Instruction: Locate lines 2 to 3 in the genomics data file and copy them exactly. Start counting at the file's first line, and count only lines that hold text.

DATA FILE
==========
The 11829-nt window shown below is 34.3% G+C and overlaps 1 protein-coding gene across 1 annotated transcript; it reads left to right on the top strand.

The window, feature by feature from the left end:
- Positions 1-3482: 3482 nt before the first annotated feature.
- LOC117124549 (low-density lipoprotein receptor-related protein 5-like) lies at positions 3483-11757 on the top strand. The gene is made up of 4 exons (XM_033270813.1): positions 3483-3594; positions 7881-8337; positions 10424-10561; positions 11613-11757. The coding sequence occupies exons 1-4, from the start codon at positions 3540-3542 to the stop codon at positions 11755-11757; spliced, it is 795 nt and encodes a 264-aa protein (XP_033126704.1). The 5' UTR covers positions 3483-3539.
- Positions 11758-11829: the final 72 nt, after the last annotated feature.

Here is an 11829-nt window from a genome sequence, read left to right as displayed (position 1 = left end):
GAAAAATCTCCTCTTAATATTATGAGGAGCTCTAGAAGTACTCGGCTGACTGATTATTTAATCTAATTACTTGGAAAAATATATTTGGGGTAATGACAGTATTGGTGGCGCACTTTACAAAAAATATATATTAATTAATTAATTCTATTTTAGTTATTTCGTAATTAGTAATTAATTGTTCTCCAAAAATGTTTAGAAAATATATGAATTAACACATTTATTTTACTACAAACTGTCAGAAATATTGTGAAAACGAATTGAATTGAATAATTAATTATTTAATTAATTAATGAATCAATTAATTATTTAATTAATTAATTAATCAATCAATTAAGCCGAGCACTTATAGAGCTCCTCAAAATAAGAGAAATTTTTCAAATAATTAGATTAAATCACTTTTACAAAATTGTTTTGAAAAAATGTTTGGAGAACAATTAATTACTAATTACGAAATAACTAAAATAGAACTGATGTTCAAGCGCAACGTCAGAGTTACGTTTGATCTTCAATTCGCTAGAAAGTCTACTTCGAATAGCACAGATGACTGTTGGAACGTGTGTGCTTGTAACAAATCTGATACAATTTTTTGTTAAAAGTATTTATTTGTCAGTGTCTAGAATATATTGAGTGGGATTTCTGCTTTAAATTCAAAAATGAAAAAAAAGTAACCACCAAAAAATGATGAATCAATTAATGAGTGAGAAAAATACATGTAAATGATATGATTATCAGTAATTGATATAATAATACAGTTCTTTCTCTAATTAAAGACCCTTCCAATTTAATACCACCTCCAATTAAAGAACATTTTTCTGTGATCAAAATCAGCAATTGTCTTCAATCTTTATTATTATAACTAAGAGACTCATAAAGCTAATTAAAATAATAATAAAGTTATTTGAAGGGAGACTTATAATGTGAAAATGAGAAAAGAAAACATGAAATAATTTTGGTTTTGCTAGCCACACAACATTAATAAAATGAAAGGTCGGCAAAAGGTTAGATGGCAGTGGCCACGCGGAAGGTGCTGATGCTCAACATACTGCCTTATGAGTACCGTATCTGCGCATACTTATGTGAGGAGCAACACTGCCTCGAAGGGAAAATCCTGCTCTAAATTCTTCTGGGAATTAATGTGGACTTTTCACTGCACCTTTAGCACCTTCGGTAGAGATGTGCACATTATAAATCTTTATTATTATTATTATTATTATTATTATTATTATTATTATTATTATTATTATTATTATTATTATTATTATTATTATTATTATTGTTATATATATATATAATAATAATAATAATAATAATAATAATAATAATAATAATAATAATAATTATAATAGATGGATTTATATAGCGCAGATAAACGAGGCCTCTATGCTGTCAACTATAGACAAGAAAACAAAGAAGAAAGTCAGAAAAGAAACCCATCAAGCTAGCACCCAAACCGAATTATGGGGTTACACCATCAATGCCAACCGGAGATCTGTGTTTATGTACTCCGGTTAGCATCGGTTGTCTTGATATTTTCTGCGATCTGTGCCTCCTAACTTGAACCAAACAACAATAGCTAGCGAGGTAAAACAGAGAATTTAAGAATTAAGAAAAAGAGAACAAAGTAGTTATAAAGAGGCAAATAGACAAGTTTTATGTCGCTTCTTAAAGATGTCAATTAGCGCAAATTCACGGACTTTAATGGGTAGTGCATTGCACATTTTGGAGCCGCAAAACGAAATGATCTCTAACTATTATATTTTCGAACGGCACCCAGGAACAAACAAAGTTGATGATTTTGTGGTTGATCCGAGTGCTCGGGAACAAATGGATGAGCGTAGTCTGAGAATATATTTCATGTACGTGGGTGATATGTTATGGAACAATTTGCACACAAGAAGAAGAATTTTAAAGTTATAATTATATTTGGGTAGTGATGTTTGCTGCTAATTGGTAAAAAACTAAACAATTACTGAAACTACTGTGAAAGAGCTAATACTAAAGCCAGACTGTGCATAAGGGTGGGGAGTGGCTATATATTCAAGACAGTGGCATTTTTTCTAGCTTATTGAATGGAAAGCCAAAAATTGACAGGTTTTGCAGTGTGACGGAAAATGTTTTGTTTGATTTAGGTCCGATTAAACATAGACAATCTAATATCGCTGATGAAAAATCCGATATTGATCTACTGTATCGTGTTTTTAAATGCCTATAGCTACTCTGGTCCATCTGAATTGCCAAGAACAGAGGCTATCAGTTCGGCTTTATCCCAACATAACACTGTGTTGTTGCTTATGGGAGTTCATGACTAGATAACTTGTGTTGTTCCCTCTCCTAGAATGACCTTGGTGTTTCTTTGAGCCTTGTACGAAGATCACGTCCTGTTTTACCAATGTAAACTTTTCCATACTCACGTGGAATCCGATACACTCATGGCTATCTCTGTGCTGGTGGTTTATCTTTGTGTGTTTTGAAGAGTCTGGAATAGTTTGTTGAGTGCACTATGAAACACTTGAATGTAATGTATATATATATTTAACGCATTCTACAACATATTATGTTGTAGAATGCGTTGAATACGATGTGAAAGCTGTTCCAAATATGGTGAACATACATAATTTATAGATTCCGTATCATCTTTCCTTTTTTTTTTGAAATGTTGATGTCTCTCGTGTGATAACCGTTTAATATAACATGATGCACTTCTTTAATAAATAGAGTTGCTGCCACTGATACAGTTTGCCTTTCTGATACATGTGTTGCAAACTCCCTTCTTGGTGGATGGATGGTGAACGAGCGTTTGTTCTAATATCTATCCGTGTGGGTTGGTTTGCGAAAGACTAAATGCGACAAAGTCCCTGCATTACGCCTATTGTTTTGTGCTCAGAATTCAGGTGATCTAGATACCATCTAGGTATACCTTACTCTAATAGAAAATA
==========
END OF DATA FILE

The window, feature by feature from the left end:
- Positions 1-3482: 3482 nt before the first annotated feature.